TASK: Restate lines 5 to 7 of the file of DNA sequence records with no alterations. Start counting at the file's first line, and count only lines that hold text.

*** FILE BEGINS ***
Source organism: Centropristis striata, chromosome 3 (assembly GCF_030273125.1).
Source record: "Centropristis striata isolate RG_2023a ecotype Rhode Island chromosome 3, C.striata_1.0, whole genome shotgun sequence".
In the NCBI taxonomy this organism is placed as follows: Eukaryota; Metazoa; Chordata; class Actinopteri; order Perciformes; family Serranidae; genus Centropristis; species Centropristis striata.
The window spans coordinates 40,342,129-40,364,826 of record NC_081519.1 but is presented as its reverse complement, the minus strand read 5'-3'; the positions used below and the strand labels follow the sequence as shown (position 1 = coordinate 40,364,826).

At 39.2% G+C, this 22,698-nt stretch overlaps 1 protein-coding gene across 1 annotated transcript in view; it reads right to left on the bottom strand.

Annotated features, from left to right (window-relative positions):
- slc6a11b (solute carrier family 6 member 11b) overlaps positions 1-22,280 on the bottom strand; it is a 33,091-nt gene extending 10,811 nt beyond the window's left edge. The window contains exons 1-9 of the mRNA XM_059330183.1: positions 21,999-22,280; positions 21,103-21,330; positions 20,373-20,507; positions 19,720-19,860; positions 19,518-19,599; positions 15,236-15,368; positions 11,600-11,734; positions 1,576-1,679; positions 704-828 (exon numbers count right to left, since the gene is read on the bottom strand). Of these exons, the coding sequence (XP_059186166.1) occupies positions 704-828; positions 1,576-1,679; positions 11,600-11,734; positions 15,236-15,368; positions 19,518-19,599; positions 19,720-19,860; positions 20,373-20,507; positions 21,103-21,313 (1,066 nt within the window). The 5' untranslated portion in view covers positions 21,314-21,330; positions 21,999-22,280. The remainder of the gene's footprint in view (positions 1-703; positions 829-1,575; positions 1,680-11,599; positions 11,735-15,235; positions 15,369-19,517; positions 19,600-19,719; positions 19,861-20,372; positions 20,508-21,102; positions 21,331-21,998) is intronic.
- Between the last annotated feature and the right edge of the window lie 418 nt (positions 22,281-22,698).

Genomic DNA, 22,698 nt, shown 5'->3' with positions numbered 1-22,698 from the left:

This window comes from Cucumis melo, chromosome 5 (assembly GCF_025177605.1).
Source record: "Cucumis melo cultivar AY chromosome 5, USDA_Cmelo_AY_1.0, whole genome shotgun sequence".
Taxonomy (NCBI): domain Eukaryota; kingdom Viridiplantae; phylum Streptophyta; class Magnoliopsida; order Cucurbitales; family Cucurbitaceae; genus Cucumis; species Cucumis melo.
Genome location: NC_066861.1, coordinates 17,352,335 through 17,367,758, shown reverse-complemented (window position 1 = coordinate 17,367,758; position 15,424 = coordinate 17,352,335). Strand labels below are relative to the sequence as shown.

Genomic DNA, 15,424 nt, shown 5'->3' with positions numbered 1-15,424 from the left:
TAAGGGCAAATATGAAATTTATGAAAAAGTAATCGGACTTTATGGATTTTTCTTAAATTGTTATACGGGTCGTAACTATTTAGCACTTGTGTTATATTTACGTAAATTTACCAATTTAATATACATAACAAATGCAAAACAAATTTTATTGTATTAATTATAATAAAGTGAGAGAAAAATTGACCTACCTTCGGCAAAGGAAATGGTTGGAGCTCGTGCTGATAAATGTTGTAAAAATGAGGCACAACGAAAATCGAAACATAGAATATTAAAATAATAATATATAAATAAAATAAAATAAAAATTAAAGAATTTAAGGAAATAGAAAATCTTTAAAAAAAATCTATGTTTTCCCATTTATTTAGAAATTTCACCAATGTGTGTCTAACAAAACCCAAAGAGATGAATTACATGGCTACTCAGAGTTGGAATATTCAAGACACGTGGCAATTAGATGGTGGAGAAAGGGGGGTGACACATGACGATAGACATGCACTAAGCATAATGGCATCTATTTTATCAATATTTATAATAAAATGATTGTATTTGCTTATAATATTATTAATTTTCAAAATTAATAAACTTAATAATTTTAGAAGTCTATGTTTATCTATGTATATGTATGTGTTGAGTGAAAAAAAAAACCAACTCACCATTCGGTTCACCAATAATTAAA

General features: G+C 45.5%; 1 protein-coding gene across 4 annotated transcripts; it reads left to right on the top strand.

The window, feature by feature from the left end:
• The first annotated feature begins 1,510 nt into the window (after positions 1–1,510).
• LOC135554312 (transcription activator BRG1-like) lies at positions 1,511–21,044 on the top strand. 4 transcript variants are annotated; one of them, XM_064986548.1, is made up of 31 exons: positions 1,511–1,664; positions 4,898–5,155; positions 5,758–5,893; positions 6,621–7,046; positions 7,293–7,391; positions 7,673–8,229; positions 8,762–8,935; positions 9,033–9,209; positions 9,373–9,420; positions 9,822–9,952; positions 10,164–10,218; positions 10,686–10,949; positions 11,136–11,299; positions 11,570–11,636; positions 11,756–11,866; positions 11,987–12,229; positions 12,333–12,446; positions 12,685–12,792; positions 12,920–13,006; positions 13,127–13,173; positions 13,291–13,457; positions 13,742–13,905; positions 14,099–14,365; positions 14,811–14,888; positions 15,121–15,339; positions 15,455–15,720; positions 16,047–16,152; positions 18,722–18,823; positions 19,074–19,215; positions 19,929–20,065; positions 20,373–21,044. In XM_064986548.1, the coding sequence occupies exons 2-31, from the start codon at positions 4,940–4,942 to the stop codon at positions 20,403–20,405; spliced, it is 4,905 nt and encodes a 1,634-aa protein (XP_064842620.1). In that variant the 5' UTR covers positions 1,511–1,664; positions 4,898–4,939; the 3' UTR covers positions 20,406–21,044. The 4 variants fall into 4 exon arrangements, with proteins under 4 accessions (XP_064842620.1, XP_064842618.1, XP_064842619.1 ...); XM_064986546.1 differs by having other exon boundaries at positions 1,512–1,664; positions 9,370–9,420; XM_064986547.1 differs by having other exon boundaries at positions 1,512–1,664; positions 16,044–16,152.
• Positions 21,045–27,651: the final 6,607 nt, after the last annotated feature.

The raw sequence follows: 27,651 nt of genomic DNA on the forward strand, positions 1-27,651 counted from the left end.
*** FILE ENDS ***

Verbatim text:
At 39.2% G+C, this 22,698-nt stretch overlaps 1 protein-coding gene across 1 annotated transcript in view; it reads right to left on the bottom strand.

Annotated features, from left to right (window-relative positions):
- slc6a11b (solute carrier family 6 member 11b) overlaps positions 1-22,280 on the bottom strand; it is a 33,091-nt gene extending 10,811 nt beyond the window's left edge. The window contains exons 1-9 of the mRNA XM_059330183.1: positions 21,999-22,280; positions 21,103-21,330; positions 20,373-20,507; positions 19,720-19,860; positions 19,518-19,599; positions 15,236-15,368; positions 11,600-11,734; positions 1,576-1,679; positions 704-828 (exon numbers count right to left, since the gene is read on the bottom strand). Of these exons, the coding sequence (XP_059186166.1) occupies positions 704-828; positions 1,576-1,679; positions 11,600-11,734; positions 15,236-15,368; positions 19,518-19,599; positions 19,720-19,860; positions 20,373-20,507; positions 21,103-21,313 (1,066 nt within the window). The 5' untranslated portion in view covers positions 21,314-21,330; positions 21,999-22,280. The remainder of the gene's footprint in view (positions 1-703; positions 829-1,575; positions 1,680-11,599; positions 11,735-15,235; positions 15,369-19,517; positions 19,600-19,719; positions 19,861-20,372; positions 20,508-21,102; positions 21,331-21,998) is intronic.